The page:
17th February 2013
Cathy has wanted to see an Otter for some time, and as she doesn't particularly like Strumpshaw (probably the best place to see Otters locally) we decided to go to Thetford where several Otters have been showing well recently. We arrived, saw a small group of photographers, walked up to them and there in the river were two Otters! I had hoped that we would see them, but was still a bit surprised that they would be there on cue, particularly as information on their presence was largely restricted to 'Thetford' to reduce the risk of attacks by people who aren't as appreciative of them. We went for a nice riverside walk in the sunshine hoping to catch up with them further along, but in the end settled for our initial views.
Otters can be a divisive species. To some they are a beautiful mammal that is very much a part of the river ecosystem, to others they are unwanted predators that devour large collections of expensive fish. I'm not going to tell people what they should think, but I would say is that I advocate critical thinking to support your own view. If you want to know about Otters, then please look at several sources to back up anything you read online or in the papers. Be particularly wary of figures that don't have a source. If someone is claiming that x number of Otters are present on a river, is that from a properly carried out survey? It could be an estimate, or it could be completely made up (as I suspect one letter in particular to the EDP suggesting that there were 70 pairs of Otters along the Wensum was). Also, does the writer have a particular agenda? Someone who has just lost some expensive fish may not be impartial. Some people are against culling of any species, whilst at the other end of the spectrum some want to cull almost anything that eats large fish (Otters, Cormorants, Goosanders...)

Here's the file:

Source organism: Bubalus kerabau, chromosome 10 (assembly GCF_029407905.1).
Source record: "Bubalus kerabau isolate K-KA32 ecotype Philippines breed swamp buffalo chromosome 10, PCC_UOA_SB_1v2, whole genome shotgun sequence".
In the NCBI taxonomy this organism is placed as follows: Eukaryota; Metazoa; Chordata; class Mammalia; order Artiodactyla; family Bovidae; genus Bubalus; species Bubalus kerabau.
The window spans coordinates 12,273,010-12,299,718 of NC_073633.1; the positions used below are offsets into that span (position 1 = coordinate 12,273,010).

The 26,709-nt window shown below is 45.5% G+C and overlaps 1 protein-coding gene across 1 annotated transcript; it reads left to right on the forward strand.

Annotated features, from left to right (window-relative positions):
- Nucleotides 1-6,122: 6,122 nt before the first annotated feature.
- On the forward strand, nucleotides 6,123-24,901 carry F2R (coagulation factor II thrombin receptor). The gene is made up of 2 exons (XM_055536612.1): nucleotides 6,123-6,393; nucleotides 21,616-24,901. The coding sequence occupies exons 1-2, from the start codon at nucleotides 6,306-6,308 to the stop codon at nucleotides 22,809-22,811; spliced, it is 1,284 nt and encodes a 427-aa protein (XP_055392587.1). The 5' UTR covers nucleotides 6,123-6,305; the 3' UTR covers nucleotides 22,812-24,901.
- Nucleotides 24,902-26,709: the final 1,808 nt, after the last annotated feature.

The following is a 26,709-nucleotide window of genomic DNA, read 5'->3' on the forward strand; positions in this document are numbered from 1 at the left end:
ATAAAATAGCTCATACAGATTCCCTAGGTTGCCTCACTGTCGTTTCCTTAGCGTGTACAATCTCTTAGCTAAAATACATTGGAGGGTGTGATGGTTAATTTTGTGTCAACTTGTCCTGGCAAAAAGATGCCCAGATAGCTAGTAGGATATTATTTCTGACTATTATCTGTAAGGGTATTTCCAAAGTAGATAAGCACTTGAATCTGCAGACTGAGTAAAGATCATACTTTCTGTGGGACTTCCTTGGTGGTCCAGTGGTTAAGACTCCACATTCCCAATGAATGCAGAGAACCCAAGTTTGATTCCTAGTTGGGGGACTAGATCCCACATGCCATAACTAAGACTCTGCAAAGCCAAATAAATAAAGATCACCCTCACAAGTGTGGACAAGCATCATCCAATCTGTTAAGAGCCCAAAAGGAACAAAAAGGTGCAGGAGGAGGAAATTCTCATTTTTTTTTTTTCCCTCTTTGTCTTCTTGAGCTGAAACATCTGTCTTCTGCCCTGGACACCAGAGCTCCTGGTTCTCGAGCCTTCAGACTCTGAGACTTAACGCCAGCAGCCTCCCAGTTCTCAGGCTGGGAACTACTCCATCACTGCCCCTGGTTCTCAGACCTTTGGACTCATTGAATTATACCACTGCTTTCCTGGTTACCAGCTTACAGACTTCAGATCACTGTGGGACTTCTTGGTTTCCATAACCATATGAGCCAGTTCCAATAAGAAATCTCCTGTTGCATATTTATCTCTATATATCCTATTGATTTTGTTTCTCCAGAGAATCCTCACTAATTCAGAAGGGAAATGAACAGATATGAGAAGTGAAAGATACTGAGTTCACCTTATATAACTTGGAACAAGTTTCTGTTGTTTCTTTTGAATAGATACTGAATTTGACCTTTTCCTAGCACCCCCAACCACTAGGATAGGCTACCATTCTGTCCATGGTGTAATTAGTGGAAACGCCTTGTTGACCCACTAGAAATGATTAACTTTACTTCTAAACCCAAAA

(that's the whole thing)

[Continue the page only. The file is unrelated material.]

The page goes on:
A few key points:
- Otters are currently protected by law - it is illegal to kill or disturb them
- Otters were re-introduced to Norfolk after their population had dropped significantly
- The re-introductions were carried out by the Otter Trust, and ceased in 1996 - see here
- Otters and other predators numbers don't just keep going up. They are governed by predator-prey dynamics - if there is not enough prey items then the number of predators will decrease.